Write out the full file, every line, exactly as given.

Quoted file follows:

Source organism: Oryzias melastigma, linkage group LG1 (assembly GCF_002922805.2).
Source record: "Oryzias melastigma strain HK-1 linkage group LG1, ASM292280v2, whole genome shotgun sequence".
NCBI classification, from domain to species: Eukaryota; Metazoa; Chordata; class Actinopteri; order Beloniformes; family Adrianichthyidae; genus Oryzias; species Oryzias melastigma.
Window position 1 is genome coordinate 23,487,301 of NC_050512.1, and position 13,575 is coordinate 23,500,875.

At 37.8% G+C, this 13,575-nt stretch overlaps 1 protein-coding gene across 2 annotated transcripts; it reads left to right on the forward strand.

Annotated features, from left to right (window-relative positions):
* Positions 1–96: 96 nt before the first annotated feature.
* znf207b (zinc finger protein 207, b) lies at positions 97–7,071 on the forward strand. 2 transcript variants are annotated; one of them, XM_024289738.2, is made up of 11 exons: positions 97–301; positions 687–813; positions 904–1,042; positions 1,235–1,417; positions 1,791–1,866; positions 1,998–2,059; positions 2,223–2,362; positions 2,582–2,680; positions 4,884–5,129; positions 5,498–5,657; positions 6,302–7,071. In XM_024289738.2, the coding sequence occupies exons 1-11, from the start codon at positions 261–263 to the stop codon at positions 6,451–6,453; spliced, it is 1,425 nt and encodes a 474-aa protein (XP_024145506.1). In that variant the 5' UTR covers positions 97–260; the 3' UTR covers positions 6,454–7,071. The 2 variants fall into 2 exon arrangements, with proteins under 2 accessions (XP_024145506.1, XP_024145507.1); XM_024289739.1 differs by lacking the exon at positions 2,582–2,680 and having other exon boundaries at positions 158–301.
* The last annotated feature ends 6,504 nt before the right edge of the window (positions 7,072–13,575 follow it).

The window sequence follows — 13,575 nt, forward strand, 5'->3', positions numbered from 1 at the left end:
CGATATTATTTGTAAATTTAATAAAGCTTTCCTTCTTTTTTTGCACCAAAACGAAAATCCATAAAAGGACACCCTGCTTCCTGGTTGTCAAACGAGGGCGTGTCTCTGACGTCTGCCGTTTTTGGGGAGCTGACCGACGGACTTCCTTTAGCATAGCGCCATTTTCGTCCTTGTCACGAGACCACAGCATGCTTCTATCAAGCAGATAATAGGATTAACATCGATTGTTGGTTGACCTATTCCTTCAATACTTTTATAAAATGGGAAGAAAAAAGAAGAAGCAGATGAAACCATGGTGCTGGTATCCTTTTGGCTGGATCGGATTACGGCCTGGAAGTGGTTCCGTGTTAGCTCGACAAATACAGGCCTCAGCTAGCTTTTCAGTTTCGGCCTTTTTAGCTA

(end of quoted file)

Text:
Source organism: Oryzias melastigma, linkage group LG1 (assembly GCF_002922805.2).
Source record: "Oryzias melastigma strain HK-1 linkage group LG1, ASM292280v2, whole genome shotgun sequence".
NCBI classification, from domain to species: Eukaryota; Metazoa; Chordata; class Actinopteri; order Beloniformes; family Adrianichthyidae; genus Oryzias; species Oryzias melastigma.
Window position 1 is genome coordinate 23,487,301 of NC_050512.1, and position 13,575 is coordinate 23,500,875.

At 37.8% G+C, this 13,575-nt stretch overlaps 1 protein-coding gene across 2 annotated transcripts; it reads left to right on the forward strand.

Annotated features, from left to right (window-relative positions):
* Positions 1–96: 96 nt before the first annotated feature.
* znf207b (zinc finger protein 207, b) lies at positions 97–7,071 on the forward strand. 2 transcript variants are annotated; one of them, XM_024289738.2, is made up of 11 exons: positions 97–301; positions 687–813; positions 904–1,042; positions 1,235–1,417; positions 1,791–1,866; positions 1,998–2,059; positions 2,223–2,362; positions 2,582–2,680; positions 4,884–5,129; positions 5,498–5,657; positions 6,302–7,071. In XM_024289738.2, the coding sequence occupies exons 1-11, from the start codon at positions 261–263 to the stop codon at positions 6,451–6,453; spliced, it is 1,425 nt and encodes a 474-aa protein (XP_024145506.1). In that variant the 5' UTR covers positions 97–260; the 3' UTR covers positions 6,454–7,071. The 2 variants fall into 2 exon arrangements, with proteins under 2 accessions (XP_024145506.1, XP_024145507.1); XM_024289739.1 differs by lacking the exon at positions 2,582–2,680 and having other exon boundaries at positions 158–301.
* The last annotated feature ends 6,504 nt before the right edge of the window (positions 7,072–13,575 follow it).

The window sequence follows — 13,575 nt, forward strand, 5'->3', positions numbered from 1 at the left end:
CGATATTATTTGTAAATTTAATAAAGCTTTCCTTCTTTTTTTGCACCAAAACGAAAATCCATAAAAGGACACCCTGCTTCCTGGTTGTCAAACGAGGGCGTGTCTCTGACGTCTGCCGTTTTTGGGGAGCTGACCGACGGACTTCCTTTAGCATAGCGCCATTTTCGTCCTTGTCACGAGACCACAGCATGCTTCTATCAAGCAGATAATAGGATTAACATCGATTGTTGGTTGACCTATTCCTTCAATACTTTTATAAAATGGGAAGAAAAAAGAAGAAGCAGATGAAACCATGGTGCTGGTATCCTTTTGGCTGGATCGGATTACGGCCTGGAAGTGGTTCCGTGTTAGCTCGACAAATACAGGCCTCAGCTAGCTTTTCAGTTTCGGCCTTTTTAGCTA